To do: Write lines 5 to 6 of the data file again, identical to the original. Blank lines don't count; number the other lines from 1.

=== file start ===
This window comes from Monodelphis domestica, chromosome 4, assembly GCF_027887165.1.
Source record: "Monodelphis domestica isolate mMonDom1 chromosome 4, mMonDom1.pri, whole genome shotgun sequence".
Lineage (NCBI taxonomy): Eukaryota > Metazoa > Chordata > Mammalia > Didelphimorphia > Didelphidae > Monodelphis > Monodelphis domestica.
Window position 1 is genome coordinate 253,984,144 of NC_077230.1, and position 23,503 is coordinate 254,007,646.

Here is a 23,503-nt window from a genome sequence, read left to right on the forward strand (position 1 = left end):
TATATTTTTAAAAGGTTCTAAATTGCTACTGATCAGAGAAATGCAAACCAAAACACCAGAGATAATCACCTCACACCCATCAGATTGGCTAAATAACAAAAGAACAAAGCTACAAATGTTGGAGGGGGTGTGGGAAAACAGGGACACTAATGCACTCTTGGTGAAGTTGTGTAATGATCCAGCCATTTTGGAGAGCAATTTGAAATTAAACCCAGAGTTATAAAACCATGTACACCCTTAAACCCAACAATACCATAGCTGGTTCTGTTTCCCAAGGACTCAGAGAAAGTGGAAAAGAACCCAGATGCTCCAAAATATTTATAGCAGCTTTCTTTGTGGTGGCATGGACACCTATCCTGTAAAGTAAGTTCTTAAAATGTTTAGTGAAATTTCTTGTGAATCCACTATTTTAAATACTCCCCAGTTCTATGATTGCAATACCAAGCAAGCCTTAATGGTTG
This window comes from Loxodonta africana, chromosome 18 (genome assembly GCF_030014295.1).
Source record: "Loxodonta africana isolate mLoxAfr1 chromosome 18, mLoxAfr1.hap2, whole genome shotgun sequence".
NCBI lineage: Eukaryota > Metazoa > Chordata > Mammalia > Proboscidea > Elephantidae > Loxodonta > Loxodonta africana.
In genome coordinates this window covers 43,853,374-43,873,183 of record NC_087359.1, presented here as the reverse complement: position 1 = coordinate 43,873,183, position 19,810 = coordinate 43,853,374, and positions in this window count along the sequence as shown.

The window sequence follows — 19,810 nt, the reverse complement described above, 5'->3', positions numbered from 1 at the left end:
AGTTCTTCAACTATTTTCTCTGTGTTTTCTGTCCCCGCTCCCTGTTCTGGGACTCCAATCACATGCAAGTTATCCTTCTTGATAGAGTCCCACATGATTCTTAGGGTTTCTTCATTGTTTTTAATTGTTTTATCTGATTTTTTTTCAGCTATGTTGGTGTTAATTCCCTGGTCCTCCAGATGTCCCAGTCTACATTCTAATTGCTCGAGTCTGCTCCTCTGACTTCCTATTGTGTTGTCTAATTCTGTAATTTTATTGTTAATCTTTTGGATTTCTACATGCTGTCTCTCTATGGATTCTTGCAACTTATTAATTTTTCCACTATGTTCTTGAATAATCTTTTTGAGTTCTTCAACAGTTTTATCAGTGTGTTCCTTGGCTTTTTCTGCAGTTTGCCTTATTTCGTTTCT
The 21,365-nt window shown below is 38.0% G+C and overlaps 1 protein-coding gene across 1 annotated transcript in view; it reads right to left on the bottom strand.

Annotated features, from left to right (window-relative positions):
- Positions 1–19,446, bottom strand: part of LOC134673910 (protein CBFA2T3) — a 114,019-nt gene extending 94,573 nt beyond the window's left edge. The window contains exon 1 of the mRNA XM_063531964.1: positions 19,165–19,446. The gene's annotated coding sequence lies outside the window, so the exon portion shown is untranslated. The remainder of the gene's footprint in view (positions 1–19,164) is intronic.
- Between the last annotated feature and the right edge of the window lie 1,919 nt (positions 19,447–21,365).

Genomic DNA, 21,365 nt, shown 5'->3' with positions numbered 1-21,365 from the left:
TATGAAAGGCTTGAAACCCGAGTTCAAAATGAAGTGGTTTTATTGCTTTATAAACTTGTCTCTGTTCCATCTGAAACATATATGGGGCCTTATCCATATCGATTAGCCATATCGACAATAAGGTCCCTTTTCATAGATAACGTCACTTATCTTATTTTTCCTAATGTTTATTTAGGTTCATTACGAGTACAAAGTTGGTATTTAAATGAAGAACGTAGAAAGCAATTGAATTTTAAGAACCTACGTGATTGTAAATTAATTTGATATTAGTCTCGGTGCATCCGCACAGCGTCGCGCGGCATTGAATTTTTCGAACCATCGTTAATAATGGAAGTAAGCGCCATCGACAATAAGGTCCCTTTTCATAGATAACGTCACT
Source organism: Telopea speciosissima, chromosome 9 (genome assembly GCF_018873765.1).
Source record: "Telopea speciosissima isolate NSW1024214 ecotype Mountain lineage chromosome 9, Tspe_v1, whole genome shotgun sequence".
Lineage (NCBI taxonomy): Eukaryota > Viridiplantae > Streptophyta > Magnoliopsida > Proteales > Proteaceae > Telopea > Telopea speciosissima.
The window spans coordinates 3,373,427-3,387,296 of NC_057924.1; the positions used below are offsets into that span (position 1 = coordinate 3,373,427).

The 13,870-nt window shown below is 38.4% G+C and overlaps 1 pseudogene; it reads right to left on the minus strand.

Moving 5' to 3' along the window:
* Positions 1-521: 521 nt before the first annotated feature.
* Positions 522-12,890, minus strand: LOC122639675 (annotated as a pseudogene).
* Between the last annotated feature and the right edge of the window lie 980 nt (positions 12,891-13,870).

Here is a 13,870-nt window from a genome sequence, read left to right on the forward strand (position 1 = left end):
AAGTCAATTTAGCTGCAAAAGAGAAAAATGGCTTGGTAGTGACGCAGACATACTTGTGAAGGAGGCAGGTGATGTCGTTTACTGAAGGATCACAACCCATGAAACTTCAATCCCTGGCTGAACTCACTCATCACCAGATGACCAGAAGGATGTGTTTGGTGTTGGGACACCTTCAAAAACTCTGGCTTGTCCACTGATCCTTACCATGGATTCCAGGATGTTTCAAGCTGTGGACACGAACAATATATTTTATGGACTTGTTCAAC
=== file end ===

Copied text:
Here is a 23,503-nt window from a genome sequence, read left to right on the forward strand (position 1 = left end):
TATATTTTTAAAAGGTTCTAAATTGCTACTGATCAGAGAAATGCAAACCAAAACACCAGAGATAATCACCTCACACCCATCAGATTGGCTAAATAACAAAAGAACAAAGCTACAAATGTTGGAGGGGGTGTGGGAAAACAGGGACACTAATGCACTCTTGGTGAAGTTGTGTAATGATCCAGCCATTTTGGAGAGCAATTTGAAATTAAACCCAGAGTTATAAAACCATGTACACCCTTAAACCCAACAATACCATAGCTGGTTCTGTTTCCCAAGGACTCAGAGAAAGTGGAAAAGAACCCAGATGCTCCAAAATATTTATAGCAGCTTTCTTTGTGGTGGCATGGACACCTATCCTGTAAAGTAAGTTCTTAAAATGTTTAGTGAAATTTCTTGTGAATCCACTATTTTAAATACTCCCCAGTTCTATGATTGCAATACCAAGCAAGCCTTAATGGTTG